THEY SAID it couldn't be done, gathering the French chefs of Washington for a sociable lunch. What it took was about a carload of imported goose liver, provided by France's Grimaud Co. and prepared by Jean-Louis Palladin at Jean-Louis restaurant. Fourteen chefs came, some of whom had not even met each other before. Even more startling was that a woman chef -- Nora Pouillon of Nora's restaurant -- was included, and two Americans -- Mark Caraluzzi of American Cafe and Douglas McNeill of the Four Seasons -- neither of whom showed up.
The menu was foie gras (as a terrine layered with red and green noodles), more foie gras (sauteed with pears) and veal pot au feu (for a change of pace). Conversation centered on business, with the Jockey Club's Jean-Claude Galan complaining because he has too much business, which is like complaining about having too much foie gras. Lest anyone think the good life a thing of the past, Jean-Pierre Goyenvalle of Le Lion d'Or claimed that a major cause of accidental eye injury in this country is from popping champagne corks. Lunch ended with a guessing game, as people gradually realized that the puzzling flavor in the dessert -- praline layered with whipped cream and strawberries -- was chopped fresh basil.
California has piled our plates with avocados and alfalfa sprouts, but Florida is upstaging them. This year's food fad -- already outdistancing the Pistachio-Pudding Watergate Cake -- is called "Better Than Sex Cake," which may account for its sweeping the Midwest (last sighted by another Post editor at dinner in Cedar Rapids). Reports of the cake, or at least of recipes traveling under that name, have been heard throughout the Corn Belt.
The Florida version, claiming to be the original, directs that you bake a yellow cake in a 9-by-13-inch pan, then bring to a boil crushed pineapple and sugar, poke holes in the cake and pour in the pineapple syrup. Top with vanilla pudding, cover tightly and store overnight in the refrigerator. When ready to serve, cover with whipped cream (whipped "topping" if you want to be authentic) and coconut. What do you serve with it? "Strip and Go Naked Punch," of course, which in Florida is one part lemonade, one part vodka or rum and one part beer. Even celibacy sounds better to us, so don't expect us to test these recipes, reprint them or give them out over the phone. Nor do we intend to devise a diet version. We remain faithful to alfalfa sprouts.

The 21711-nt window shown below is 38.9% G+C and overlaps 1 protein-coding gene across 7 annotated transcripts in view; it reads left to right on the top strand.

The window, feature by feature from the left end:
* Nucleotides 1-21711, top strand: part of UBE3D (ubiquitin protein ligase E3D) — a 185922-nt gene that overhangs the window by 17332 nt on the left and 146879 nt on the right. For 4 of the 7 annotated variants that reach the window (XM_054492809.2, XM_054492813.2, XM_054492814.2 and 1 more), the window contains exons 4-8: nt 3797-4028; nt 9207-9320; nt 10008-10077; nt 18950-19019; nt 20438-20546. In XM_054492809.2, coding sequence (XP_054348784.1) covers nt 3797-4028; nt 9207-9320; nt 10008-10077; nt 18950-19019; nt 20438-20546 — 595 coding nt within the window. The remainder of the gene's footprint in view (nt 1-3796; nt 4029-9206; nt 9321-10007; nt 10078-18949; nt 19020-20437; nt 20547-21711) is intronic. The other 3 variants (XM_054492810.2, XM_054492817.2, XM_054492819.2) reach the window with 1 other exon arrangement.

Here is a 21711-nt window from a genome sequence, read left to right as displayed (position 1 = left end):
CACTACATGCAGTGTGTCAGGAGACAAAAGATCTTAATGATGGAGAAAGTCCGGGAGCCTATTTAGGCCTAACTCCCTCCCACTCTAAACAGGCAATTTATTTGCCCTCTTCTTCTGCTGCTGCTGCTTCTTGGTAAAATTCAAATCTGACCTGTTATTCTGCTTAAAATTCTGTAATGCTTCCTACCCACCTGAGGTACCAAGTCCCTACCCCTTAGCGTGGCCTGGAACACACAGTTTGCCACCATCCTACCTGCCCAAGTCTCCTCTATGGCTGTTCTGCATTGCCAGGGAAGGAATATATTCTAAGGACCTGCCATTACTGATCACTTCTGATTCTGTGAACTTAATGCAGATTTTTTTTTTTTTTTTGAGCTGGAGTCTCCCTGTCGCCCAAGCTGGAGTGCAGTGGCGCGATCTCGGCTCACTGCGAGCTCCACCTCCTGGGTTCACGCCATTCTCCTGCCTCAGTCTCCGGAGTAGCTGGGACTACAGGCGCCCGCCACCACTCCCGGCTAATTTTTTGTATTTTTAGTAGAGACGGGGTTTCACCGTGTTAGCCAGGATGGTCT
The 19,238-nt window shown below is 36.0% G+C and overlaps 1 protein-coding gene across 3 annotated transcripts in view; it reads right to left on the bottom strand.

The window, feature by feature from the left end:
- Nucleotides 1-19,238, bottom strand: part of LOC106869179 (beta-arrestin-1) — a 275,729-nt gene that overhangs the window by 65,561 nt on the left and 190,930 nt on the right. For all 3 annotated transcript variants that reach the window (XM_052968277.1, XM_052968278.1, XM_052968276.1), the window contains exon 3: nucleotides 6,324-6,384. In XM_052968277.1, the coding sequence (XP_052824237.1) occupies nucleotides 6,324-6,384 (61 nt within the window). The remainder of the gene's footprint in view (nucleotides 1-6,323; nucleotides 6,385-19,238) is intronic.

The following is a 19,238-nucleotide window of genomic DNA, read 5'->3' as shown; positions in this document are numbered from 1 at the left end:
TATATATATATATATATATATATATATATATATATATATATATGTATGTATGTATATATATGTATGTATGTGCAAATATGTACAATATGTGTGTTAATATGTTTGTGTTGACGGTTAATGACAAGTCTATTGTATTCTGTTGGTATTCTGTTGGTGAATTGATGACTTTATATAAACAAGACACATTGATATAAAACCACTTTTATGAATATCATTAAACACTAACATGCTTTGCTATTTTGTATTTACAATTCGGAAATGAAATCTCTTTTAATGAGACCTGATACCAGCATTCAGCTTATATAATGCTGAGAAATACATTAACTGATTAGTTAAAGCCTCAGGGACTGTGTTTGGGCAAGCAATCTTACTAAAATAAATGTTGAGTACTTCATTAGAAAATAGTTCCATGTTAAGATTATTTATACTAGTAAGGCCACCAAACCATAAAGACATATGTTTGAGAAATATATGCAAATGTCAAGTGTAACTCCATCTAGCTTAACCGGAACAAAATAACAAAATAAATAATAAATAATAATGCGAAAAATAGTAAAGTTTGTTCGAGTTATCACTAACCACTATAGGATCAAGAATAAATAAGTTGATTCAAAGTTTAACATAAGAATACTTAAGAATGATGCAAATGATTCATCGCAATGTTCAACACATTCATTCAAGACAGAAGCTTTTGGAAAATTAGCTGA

What goes up does not always come down, but for one night it will at Trader Vic's. Next Tuesday, June 16, is that restaurant's 20th anniversary, and for that evening dinner will feature its 1961 menu and prices: filet mignon for $6.50 (nowadays $15.50), soft-shell crabs for $3.95 (now $12.25), lobster thermidor for $6.75 (now $18.25). No less startling is the difference in menu prose from the days before "truth in menus" enforcement. Since 1961, "Boston sole" has become just "sole"; "cubes of fresh Florida snapper" are now "cubes of snapper"; and "Mahi Mahi from Honolulu" is "Mahi Mahi from the Pacific." The lobster meat and vegetables are no longer designated as fresh, nor are the egg noodles. Of course, for that one night, getting a reservation is bound to be just as difficult as it was in 1961, when Trader Vic's opening was a major event in Washington.
New York must be saturated with French and Italian chefs, for now it is importing Baltimoreans. The most notable immigrant is Patrick McDonnell, who cooked at Baltimore's Prime Rib, Milton Inn and Chambord before opening the Sarabande in Towson, then the Black Pearl in Harborplace. He's taken his flower-decked plates and his Duck with Red Fruits to Manhattan's Le Coup de Fusil, which once launched a Washington notable, Le Pavillon's Yannick Cam. The Baltimore Connection also includes Pierre LeBlanc, former maitre d'hotel at Chambord and a chef at Sarabande, now at New York's Devon House; and Jim Pender, formerly second chef at Baltimore's Brass Elephant and now second chef at New York's La Tulipe.
Summer heat is so inescapable a focus in Washington that even serious journals such as Science 81 are compelled to deal with it. Thus, the July-August issue features "The Cold Facts About Ice Cream," the most startling of which is that Philip G. Kenney, ice cream technologist (will specialties never cease to amaze?) at Pennsylvania State University, calls ice cream "the sewage treatment plant of the cheese industry." He explains: Whey, the cloudy, bluish fluid that is left over when milk is made into cheese, was long dumped down drains to flow into rivers and streams. But in the last two decades, water pollution laws have required treating the whey before dumping, an expensive process. Cheese companies have found it easier to dry the whey and sell it to ice cream manufacturers for increasing the milk solids content of their products. Thus, cheap waste disposal becomes a cheap way to meet the milk-solids minimum requirements for ice cream. Added Kenney, "Nobody uses whey for positive reasons."
A note to Campbell's, on contemplating its Oriental soup line (wonton, Oriental chicken and beef teriyaki): When are you going to expand your alphabet soup line to include Chinese, or at least Greek?